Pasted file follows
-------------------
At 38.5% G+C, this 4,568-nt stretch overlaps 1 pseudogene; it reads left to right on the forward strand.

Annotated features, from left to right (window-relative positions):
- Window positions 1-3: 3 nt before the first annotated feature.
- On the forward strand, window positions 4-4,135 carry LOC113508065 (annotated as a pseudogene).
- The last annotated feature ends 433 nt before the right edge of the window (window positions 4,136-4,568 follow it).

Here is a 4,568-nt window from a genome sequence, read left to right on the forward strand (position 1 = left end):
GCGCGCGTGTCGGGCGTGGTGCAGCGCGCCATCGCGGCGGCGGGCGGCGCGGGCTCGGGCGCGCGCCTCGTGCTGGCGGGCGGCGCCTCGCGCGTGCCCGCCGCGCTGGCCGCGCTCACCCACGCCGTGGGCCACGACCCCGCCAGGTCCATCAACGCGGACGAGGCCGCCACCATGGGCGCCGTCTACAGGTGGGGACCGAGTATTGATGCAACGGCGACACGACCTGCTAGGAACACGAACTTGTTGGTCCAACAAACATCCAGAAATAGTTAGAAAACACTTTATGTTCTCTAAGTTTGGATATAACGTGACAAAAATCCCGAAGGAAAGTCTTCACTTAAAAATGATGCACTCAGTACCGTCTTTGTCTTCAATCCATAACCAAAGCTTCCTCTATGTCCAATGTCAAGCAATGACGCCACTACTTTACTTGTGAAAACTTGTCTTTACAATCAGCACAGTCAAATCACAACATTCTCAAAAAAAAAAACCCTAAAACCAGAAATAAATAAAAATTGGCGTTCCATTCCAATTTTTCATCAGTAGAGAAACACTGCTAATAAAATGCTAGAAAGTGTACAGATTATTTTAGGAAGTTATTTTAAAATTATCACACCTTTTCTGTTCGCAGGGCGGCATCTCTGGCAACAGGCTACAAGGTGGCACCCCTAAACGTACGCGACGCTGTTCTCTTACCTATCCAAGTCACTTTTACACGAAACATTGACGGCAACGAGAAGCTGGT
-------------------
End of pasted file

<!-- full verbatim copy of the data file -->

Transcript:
At 38.5% G+C, this 4,568-nt stretch overlaps 1 pseudogene; it reads left to right on the forward strand.

Annotated features, from left to right (window-relative positions):
- Window positions 1-3: 3 nt before the first annotated feature.
- On the forward strand, window positions 4-4,135 carry LOC113508065 (annotated as a pseudogene).
- The last annotated feature ends 433 nt before the right edge of the window (window positions 4,136-4,568 follow it).

Here is a 4,568-nt window from a genome sequence, read left to right on the forward strand (position 1 = left end):
GCGCGCGTGTCGGGCGTGGTGCAGCGCGCCATCGCGGCGGCGGGCGGCGCGGGCTCGGGCGCGCGCCTCGTGCTGGCGGGCGGCGCCTCGCGCGTGCCCGCCGCGCTGGCCGCGCTCACCCACGCCGTGGGCCACGACCCCGCCAGGTCCATCAACGCGGACGAGGCCGCCACCATGGGCGCCGTCTACAGGTGGGGACCGAGTATTGATGCAACGGCGACACGACCTGCTAGGAACACGAACTTGTTGGTCCAACAAACATCCAGAAATAGTTAGAAAACACTTTATGTTCTCTAAGTTTGGATATAACGTGACAAAAATCCCGAAGGAAAGTCTTCACTTAAAAATGATGCACTCAGTACCGTCTTTGTCTTCAATCCATAACCAAAGCTTCCTCTATGTCCAATGTCAAGCAATGACGCCACTACTTTACTTGTGAAAACTTGTCTTTACAATCAGCACAGTCAAATCACAACATTCTCAAAAAAAAAAACCCTAAAACCAGAAATAAATAAAAATTGGCGTTCCATTCCAATTTTTCATCAGTAGAGAAACACTGCTAATAAAATGCTAGAAAGTGTACAGATTATTTTAGGAAGTTATTTTAAAATTATCACACCTTTTCTGTTCGCAGGGCGGCATCTCTGGCAACAGGCTACAAGGTGGCACCCCTAAACGTACGCGACGCTGTTCTCTTACCTATCCAAGTCACTTTTACACGAAACATTGACGGCAACGAGAAGCTGGT